View Full Version : Sudden over steer issue on '99 Tacoma

11-29-2011, 03:25 AM
Last year @ 86k miles, I put OM Emu "stock light" suspension kit on my stock '99 Tacoma V-6 xtracab 4x4. (it has stock alloy 15x7 rims and stock sized 31x10.5 BFG At/KOs) Gained 2+ inches height/travel. Lovely riding little trail truck.

Last week I replaced the worn AT/KO's with new 31x10.5 KM2s, and had my very worn steering rack bushings replaced, and lowered dif 1" to help alleviate some minor strain & leakage seen on CV's, replaced the CV boots. New wheel alignment also.

Now the truck feels like it's about to fall over in turns. Heavy over-steer sensation in street turns. (not gone off road yet)

Tacoma's of this generation were known for inherent oversteer -- I remember reading professional reviews about this when I bought the truck new. But as the original owner of this truck, I've not felt it like this before. I suspect the new rack bushings restored my steering to twitchier like-new spec's, which is amplifying the sensation I'm getting in turns. I suspect also the much softer, broader tread on the KM2's are introducing some mush when turning on the street, which may contribute to the over-steer sensation.

The shop says my truck doesn't really need aftermarket UCA's with this modest lift. But some there have suggested UCA's such as Total Chaos might help restore alignment closer to stock spec's and alleviate this amplified over-steer issue. They told me my castor was not quite stock anymore. (or did they mean camber? Tops of tires have always seemed to lean outwards a bit for years)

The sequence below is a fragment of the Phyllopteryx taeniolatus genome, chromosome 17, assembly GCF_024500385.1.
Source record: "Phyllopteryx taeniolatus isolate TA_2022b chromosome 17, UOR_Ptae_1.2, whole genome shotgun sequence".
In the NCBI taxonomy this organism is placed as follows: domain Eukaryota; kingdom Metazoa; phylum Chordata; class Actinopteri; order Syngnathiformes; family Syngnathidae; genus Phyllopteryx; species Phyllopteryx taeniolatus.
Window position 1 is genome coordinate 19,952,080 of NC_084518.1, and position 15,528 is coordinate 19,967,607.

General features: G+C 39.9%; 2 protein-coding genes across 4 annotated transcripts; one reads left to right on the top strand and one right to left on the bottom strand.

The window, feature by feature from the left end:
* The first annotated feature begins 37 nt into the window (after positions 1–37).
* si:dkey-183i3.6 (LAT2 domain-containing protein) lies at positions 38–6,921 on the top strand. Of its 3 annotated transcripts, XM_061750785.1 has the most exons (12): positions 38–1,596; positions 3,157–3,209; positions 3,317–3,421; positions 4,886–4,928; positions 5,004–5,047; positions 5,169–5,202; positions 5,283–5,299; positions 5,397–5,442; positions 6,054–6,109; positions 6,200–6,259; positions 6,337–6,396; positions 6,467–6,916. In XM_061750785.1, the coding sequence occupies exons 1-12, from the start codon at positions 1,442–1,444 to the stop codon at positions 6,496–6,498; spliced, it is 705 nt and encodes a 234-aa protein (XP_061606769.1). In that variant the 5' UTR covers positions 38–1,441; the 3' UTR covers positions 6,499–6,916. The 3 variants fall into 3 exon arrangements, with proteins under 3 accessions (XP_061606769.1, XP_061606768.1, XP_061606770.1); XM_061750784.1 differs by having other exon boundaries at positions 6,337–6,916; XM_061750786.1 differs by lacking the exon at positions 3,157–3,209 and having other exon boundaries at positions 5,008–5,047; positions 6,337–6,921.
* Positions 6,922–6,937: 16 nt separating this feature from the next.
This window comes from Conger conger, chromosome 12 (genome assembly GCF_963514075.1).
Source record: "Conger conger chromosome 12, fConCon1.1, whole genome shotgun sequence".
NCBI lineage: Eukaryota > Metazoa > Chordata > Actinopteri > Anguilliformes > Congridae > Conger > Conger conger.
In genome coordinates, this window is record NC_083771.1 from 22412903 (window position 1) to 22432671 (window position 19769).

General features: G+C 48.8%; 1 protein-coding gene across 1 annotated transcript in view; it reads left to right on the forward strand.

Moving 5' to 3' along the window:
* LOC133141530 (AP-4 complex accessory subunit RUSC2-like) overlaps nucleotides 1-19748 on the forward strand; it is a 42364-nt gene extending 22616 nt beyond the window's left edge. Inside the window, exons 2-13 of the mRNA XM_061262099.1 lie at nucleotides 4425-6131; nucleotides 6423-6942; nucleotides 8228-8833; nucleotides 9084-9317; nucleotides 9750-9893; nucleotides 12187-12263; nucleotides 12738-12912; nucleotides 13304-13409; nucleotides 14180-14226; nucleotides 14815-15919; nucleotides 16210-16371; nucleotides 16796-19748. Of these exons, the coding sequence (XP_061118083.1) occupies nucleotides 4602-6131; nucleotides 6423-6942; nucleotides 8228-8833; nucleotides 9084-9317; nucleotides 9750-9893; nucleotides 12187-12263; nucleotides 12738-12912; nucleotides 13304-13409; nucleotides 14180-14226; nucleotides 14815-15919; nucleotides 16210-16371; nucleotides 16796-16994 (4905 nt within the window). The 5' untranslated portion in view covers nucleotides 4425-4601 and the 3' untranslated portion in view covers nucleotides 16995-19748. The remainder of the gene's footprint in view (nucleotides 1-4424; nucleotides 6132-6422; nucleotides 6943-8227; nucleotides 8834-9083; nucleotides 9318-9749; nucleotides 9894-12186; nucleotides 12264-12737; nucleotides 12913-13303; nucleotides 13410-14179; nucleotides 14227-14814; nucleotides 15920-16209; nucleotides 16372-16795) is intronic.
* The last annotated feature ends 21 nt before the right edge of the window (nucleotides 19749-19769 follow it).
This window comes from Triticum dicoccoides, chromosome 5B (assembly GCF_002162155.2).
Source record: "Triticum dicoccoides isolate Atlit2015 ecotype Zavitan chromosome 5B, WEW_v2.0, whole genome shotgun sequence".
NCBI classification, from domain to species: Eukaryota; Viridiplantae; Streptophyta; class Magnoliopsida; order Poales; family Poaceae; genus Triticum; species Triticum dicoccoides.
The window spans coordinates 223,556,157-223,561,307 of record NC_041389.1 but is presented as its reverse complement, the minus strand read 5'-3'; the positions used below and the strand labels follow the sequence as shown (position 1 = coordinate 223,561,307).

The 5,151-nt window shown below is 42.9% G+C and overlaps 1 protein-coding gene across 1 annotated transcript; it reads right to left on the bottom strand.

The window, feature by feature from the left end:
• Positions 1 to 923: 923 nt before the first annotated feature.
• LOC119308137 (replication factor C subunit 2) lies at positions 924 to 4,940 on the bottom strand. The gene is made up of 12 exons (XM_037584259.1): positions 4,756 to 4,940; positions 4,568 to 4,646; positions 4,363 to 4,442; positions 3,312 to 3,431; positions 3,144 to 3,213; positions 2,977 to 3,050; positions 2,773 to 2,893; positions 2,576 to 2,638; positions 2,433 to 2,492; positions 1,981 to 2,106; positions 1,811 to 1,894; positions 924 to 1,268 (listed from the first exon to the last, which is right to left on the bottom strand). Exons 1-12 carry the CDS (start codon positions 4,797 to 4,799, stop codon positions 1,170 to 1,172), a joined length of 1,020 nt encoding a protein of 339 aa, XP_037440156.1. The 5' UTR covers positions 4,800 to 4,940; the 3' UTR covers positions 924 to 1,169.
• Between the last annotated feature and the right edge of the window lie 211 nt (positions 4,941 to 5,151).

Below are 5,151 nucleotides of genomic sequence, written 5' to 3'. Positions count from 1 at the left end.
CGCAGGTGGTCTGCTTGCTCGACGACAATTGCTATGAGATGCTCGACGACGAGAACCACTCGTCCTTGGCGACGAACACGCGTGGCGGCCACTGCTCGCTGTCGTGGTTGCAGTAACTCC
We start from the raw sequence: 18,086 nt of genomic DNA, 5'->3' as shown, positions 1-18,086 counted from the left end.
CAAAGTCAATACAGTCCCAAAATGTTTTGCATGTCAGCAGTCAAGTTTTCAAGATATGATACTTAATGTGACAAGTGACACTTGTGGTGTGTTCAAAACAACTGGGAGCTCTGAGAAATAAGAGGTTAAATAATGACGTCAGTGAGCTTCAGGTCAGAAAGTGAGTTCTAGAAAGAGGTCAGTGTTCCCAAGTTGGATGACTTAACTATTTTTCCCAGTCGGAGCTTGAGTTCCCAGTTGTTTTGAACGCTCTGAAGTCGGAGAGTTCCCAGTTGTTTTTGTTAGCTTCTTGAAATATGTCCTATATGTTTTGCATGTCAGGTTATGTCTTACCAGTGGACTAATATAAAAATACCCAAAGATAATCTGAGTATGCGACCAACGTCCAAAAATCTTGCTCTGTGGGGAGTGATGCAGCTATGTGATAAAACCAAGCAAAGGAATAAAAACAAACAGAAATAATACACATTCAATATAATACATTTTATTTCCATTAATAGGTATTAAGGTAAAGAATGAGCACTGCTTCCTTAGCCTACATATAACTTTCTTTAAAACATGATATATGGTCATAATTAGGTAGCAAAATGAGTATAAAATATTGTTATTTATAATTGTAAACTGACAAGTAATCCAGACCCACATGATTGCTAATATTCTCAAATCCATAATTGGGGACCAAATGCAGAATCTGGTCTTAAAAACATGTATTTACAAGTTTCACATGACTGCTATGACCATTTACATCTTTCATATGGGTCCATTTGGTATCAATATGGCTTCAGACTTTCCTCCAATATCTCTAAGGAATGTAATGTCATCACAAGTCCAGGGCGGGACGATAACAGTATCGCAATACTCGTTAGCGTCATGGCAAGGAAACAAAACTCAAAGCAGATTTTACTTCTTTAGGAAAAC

The truck is not a daily driver-- offroad only.

Any input appreciated!

The 4x4 shop is working with me. Good people. I welcome other informed opinions here just to see what else I might consider. Many thanks....!

11-29-2011, 03:37 AM
Can you post your caster & camber specs following your recent work and a fresh alignment? I'd be interested to compare to the numbers we shoot for following an OME setup.

11-29-2011, 03:36 PM
Maybe you already have, but go check you tire pressure. Many installers like to leave the pressure way too high for a light little truck like the tacoma. Your new tires will show less grip on the road, amplyfying the difference3 in lateral hold between your front and rear axle. With no load, I wouldn't run more than 25psi in those rear tires, maybe 30 with whatever the stock springs handle. Otherwise, just make sure everything looks tight under there.